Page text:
This includes a doctor at Melbourne’s St Vincent’s Hospital, one staff member at Brunswick Private Hospital, nine staff members from the emergency department at Melbourne’s Northern Hospital, and two nurses at the Royal Melbourne Hospital.

Staff at several aged care facilities have also tested positive.

These cases have meant sending many health-care workers regarded as “close contacts” into home quarantine.

The Northern Hospital emergency department has reportedly had to divert patients elsewhere, while Brunswick Private Hospital (where four patients tested positive too) is closed to new admissions.

Keeping health-care workers COVID-free is critical to delivering care to those who need it during a pandemic. So as Victoria’s second wave rolls on, we need to consider what more we can do to protect our health workers.

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Why might this be happening?

In the absence of a vaccine, subsequent waves of COVID-19 have always been a possibility.

Health-care workers tend not to contract COVID-19 from patients, as appropriate personal protective equipment (PPE) is used in high risk encounters.

But health-care workers are normal people commuting to work and living and interacting in communities. So it’s more likely they contract it outside work.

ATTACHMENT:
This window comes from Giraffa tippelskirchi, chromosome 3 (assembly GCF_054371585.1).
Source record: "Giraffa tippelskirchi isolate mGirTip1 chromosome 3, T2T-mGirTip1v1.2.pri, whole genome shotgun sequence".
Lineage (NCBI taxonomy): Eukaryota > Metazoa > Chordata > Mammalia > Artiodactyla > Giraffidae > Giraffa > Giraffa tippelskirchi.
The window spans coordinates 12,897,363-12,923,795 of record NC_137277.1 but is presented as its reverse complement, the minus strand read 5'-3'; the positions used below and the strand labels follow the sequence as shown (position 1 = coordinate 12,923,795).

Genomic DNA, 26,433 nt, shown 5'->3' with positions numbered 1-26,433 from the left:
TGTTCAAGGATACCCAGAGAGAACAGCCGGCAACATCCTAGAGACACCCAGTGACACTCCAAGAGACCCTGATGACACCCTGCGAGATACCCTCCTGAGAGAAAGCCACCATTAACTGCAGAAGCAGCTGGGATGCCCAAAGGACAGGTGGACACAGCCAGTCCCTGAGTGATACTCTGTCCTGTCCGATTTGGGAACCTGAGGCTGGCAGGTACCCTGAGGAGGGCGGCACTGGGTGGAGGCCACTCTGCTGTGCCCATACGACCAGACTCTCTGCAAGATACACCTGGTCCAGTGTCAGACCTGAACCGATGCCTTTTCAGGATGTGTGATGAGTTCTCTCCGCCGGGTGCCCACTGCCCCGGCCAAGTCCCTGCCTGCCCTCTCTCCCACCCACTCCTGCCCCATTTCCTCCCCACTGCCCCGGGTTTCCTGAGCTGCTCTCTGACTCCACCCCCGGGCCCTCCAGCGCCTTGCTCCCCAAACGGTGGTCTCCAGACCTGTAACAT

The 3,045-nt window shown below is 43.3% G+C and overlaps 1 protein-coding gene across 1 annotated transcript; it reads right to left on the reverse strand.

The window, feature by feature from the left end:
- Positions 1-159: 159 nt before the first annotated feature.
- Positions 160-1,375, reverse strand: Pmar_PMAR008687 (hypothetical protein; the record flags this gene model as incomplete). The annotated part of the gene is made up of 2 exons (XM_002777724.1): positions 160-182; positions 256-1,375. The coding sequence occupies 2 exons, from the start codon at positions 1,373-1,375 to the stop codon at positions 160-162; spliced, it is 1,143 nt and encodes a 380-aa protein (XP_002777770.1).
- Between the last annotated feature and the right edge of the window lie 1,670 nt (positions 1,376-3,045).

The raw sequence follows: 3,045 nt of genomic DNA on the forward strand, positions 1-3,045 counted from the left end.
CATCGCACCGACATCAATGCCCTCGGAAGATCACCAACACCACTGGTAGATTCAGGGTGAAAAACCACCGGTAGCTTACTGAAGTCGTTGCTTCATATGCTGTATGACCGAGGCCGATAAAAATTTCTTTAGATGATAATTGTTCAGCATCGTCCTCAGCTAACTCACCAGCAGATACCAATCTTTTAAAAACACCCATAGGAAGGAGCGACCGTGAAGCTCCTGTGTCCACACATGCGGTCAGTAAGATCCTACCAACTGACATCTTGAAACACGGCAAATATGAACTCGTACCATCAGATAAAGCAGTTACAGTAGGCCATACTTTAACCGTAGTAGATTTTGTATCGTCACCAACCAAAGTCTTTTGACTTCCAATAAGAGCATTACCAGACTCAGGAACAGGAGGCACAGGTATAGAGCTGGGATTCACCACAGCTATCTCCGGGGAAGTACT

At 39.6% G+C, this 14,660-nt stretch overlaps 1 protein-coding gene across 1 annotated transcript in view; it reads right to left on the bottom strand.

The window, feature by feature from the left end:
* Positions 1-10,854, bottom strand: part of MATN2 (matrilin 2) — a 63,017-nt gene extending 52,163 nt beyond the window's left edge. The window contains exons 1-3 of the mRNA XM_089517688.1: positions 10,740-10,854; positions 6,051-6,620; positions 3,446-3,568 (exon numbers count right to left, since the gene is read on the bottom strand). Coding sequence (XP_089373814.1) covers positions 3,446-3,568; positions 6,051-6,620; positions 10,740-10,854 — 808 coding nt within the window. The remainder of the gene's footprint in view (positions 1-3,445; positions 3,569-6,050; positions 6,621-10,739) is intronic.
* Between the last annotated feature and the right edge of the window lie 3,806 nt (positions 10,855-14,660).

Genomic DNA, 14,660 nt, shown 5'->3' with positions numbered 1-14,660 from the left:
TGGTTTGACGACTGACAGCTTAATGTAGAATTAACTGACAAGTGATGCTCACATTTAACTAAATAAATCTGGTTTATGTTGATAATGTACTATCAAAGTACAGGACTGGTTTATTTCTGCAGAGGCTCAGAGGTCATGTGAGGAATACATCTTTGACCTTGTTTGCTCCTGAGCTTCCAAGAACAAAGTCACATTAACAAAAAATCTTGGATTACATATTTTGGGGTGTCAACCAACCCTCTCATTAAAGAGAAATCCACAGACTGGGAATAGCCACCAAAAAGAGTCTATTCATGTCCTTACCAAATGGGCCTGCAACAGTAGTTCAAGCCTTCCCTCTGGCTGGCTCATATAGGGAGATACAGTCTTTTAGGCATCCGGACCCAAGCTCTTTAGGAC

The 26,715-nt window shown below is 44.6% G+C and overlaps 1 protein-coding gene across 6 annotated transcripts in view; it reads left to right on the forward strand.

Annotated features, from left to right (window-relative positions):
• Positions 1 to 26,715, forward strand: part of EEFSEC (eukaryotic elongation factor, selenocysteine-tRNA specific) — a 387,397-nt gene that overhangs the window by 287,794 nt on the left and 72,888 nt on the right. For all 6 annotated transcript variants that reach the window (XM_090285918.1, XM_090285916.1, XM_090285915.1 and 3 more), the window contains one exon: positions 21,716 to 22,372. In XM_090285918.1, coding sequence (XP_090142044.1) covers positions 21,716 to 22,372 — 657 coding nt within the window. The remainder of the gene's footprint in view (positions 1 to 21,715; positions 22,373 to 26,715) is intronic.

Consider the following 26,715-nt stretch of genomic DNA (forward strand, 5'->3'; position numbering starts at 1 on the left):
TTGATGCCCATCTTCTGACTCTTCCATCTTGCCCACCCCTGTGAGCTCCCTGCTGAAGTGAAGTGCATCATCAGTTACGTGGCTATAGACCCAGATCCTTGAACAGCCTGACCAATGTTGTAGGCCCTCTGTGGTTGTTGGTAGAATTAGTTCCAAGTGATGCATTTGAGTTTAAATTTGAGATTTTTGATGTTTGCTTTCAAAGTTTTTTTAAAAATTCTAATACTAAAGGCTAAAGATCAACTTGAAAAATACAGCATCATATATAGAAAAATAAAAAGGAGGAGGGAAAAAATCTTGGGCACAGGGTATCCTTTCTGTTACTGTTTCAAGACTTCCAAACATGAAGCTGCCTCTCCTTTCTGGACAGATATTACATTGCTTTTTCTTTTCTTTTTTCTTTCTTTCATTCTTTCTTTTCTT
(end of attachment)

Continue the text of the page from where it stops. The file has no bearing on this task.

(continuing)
Undetected, they can then bring it into the hospital or other health-care setting, putting fellow staff and vulnerable patients at risk.

Over the past week, we’ve seen a number of COVID-19 cases among hospital staff.

What are the implications for health care?

At the most basic level, the specialised health-care workforce is core to health-care delivery; without nurses, doctors and allied health staff, there’s no health-care system.

Infections in this group — whether confirmed outbreaks or suspected contamination —will reduce health-care workforce capacity.

High rates of staff off work due to COVID-19 may also increase fatigue and burnout in the remaining workforce, adding to the burden.

The greater the scope of these outbreaks, the greater the strain on the affected hospitals and the health-care system. This will be compounded as they’re faced with increased demand due to COVID-19 cases in the community.